Volume I, Issue 1: October 2020
BOOKS, MONOGRAPHS, & EDITED VOLUMES
Anu Bradford, The Brussels Effect: How The European Union Rules The World (Oxford U. P., 2020).
For many observers, the European Union is mired in a deep crisis. Between sluggish growth; political turmoil following a decade of austerity politics; Brexit; and the rise of Asian influence, the EU is seen as a declining power on the world stage. Columbia Law professor Anu Bradford argues the opposite in her important new book The Brussels Effect: the EU remains an influential superpower that shapes the world in its image. By promulgating regulations that shape the international business environment, elevating standards worldwide, and leading to a notable Europeanization of many important aspects of global commerce, the EU has managed to shape policy in areas such as data privacy, consumer health and safety, environmental protection, antitrust, and online hate speech. And in contrast to how superpowers wield their global influence, the Brussels Effect - a phrase first coined by Bradford in 2012- absolves the EU from playing a direct role in imposing standards, as market forces alone are often sufficient as multinational companies voluntarily extend the EU rule to govern their global operations. The Brussels Effect shows how the EU has acquired such power, why multinational companies use EU standards as global standards, and why the EU's role as the world's regulator is likely to outlive its gradual economic decline, extending the EU's influence long into the future.
The Restatement and Beyond: The Past, Present, and Future of U.S. Foreign Relations Law (Sarah A. Cleveland & Paul Stephan, eds., Oxford U. P., 2020).
Reflecting on the Fourth Restatement of the Foreign Relations Law, these essays provide a comprehensive survey of the most significant issues in contemporary U.S. foreign relations law. They review the context and assumptions on which that work relied, critique its analysis and conclusions, and explore topics left out of the published work that need research and development. Collectively the essays provide an authoritative study of the issues generating controversy today as well as those most likely to emerge in the coming decade. The book is organized in three parts. The first provides a historical context for the law of foreign relations from the beginning of the twentieth century to the present. The second and largest part looks at contested issues in foreign relations law today, from the status of international law as federal domestic law to presidential authority to make, unmake, and apply international agreements; and to the immunity of international organizations and foreign government officials from domestic lawsuits. The last part considers how foreign relations law might develop in the future as well as the difficulties raised by using the Restatement process as a way of contributing to the law's development. These essays for the most part concentrate on U.S. law, but the problems they face are common to all democratic republics that seek to reconcile international relations with the rule of law.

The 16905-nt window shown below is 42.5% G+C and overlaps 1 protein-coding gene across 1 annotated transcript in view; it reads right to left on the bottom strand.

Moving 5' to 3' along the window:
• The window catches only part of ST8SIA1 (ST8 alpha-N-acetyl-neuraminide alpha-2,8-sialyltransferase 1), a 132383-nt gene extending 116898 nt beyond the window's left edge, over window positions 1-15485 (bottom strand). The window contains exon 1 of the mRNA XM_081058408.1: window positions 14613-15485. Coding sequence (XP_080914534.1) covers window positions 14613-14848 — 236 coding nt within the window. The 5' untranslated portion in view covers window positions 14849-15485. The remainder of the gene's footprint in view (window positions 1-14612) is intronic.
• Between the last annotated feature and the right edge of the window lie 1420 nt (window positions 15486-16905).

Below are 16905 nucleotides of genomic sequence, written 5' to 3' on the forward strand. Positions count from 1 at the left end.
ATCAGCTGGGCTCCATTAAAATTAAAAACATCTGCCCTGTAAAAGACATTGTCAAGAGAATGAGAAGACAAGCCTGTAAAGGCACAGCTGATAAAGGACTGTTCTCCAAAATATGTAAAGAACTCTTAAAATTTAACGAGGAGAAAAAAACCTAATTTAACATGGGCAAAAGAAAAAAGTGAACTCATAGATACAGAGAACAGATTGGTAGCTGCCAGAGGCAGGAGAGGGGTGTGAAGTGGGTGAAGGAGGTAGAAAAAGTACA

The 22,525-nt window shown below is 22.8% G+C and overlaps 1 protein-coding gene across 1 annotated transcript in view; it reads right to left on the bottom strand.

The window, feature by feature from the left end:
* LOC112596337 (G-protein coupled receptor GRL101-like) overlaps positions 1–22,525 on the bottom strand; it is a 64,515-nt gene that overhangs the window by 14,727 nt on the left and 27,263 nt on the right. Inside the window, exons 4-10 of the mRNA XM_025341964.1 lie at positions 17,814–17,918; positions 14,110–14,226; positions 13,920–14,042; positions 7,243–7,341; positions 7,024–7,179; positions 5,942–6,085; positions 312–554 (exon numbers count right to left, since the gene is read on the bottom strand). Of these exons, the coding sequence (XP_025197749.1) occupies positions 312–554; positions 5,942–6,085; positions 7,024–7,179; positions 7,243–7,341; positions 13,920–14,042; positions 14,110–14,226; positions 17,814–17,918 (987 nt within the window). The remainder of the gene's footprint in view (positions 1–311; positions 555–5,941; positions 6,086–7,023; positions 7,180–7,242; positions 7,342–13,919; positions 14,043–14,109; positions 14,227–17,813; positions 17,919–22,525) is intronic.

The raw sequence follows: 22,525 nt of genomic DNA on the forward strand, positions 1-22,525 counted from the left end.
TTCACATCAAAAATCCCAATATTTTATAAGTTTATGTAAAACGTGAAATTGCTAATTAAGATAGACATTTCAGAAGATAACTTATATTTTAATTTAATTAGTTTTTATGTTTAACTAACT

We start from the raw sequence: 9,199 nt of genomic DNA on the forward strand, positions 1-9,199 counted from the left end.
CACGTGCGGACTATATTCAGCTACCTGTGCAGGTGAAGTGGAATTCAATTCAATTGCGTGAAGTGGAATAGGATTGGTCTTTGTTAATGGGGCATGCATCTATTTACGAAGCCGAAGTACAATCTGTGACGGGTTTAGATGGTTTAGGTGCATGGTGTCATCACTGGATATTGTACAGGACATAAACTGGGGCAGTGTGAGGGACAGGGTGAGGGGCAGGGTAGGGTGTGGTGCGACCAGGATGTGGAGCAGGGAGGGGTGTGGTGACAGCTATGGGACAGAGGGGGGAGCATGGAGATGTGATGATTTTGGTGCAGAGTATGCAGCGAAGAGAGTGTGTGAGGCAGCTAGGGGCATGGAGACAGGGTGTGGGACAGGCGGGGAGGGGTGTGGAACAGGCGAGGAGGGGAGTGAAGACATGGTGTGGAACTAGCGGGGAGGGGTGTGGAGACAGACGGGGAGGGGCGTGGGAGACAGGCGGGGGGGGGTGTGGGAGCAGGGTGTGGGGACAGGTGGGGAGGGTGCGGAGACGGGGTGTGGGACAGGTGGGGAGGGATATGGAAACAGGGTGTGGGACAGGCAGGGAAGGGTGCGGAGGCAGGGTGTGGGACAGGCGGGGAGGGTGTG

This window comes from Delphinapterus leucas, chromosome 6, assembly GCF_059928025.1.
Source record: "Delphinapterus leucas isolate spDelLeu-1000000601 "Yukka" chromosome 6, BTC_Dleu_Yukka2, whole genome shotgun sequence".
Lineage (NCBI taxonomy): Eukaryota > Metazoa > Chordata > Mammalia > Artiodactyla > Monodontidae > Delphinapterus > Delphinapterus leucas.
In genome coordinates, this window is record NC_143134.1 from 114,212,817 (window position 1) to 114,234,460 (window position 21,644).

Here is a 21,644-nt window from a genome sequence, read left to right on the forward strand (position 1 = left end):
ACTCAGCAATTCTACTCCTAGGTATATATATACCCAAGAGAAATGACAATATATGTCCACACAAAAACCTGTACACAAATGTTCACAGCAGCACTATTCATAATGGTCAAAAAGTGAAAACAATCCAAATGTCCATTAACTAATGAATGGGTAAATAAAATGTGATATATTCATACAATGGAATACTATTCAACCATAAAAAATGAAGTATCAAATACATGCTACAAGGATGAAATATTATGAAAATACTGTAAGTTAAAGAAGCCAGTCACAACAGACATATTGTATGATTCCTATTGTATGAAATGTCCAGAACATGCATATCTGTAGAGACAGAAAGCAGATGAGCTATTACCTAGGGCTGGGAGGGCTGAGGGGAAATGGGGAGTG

John C. Coffee Jr., Corporate Crime and Punishment: The Crisis of Underenforcement (Berrett-Koehler Pub., 2020).
In the early 2000s, federal enforcement efforts sent white collar criminals at Enron and WorldCom to prison. But since the 2008 financial collapse, this famously hasn't happened. Corporations have been permitted to enter into deferred prosecution agreements and avoid criminal convictions, in part due to a mistaken assumption that leniency would encourage cooperation and because enforcement agencies don't have the funding or staff to pursue lengthy prosecutions, says distinguished Columbia Law Professor John C. Coffee. “We are moving from a system of justice for organizational crime that mixed carrots and sticks to one that is all carrots and no sticks,” he says. He offers a series of bold proposals for ensuring that corporate malfeasance can once again be punished. For example, he describes incentives that could be offered to both corporate executives to turn in their corporations and to corporations to turn in their executives, allowing prosecutors to play them off against each other. Whistleblowers should be offered cash bounties to come forward because, Coffee writes, “it is easier and cheaper to buy information than seek to discover it in adversarial proceedings.” All federal enforcement agencies should be able to hire outside counsel on a contingency fee basis, which would cost the public nothing and provide access to discovery and litigation expertise the agencies don't have. Through these and other equally controversial ideas, Coffee intends to rebalance the scales of justice.